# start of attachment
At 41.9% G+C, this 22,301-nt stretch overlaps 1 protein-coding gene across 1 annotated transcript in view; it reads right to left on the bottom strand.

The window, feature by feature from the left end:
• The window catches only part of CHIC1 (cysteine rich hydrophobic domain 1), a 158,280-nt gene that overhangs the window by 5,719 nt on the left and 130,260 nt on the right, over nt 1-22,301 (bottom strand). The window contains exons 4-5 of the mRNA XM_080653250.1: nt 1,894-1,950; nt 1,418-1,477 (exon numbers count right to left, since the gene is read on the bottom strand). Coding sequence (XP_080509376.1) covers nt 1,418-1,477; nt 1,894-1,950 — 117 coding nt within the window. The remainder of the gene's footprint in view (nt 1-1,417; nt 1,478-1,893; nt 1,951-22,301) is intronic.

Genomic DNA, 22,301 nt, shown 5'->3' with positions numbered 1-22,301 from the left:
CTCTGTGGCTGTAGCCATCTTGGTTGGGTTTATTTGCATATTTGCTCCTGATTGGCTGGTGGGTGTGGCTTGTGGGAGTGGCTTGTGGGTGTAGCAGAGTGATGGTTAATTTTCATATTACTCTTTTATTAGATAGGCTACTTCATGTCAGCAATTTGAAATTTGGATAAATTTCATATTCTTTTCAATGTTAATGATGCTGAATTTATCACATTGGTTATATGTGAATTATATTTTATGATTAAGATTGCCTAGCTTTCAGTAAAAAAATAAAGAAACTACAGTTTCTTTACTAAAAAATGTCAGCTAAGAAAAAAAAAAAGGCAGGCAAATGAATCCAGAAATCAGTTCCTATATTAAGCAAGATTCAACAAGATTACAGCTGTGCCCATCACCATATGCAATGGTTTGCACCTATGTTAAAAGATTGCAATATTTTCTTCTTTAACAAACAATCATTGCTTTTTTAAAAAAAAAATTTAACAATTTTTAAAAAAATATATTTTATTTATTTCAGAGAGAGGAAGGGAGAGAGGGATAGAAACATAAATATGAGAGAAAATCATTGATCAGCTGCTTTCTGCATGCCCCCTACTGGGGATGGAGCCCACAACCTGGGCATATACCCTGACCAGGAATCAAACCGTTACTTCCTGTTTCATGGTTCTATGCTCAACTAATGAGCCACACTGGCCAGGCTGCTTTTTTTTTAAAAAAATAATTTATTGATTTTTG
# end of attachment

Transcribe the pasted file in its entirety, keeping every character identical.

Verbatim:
At 41.9% G+C, this 22,301-nt stretch overlaps 1 protein-coding gene across 1 annotated transcript in view; it reads right to left on the bottom strand.

The window, feature by feature from the left end:
• The window catches only part of CHIC1 (cysteine rich hydrophobic domain 1), a 158,280-nt gene that overhangs the window by 5,719 nt on the left and 130,260 nt on the right, over nt 1-22,301 (bottom strand). The window contains exons 4-5 of the mRNA XM_080653250.1: nt 1,894-1,950; nt 1,418-1,477 (exon numbers count right to left, since the gene is read on the bottom strand). Coding sequence (XP_080509376.1) covers nt 1,418-1,477; nt 1,894-1,950 — 117 coding nt within the window. The remainder of the gene's footprint in view (nt 1-1,417; nt 1,478-1,893; nt 1,951-22,301) is intronic.

Genomic DNA, 22,301 nt, shown 5'->3' with positions numbered 1-22,301 from the left:
CTCTGTGGCTGTAGCCATCTTGGTTGGGTTTATTTGCATATTTGCTCCTGATTGGCTGGTGGGTGTGGCTTGTGGGAGTGGCTTGTGGGTGTAGCAGAGTGATGGTTAATTTTCATATTACTCTTTTATTAGATAGGCTACTTCATGTCAGCAATTTGAAATTTGGATAAATTTCATATTCTTTTCAATGTTAATGATGCTGAATTTATCACATTGGTTATATGTGAATTATATTTTATGATTAAGATTGCCTAGCTTTCAGTAAAAAAATAAAGAAACTACAGTTTCTTTACTAAAAAATGTCAGCTAAGAAAAAAAAAAAGGCAGGCAAATGAATCCAGAAATCAGTTCCTATATTAAGCAAGATTCAACAAGATTACAGCTGTGCCCATCACCATATGCAATGGTTTGCACCTATGTTAAAAGATTGCAATATTTTCTTCTTTAACAAACAATCATTGCTTTTTTAAAAAAAAAATTTAACAATTTTTAAAAAAATATATTTTATTTATTTCAGAGAGAGGAAGGGAGAGAGGGATAGAAACATAAATATGAGAGAAAATCATTGATCAGCTGCTTTCTGCATGCCCCCTACTGGGGATGGAGCCCACAACCTGGGCATATACCCTGACCAGGAATCAAACCGTTACTTCCTGTTTCATGGTTCTATGCTCAACTAATGAGCCACACTGGCCAGGCTGCTTTTTTTTTAAAAAAATAATTTATTGATTTTTG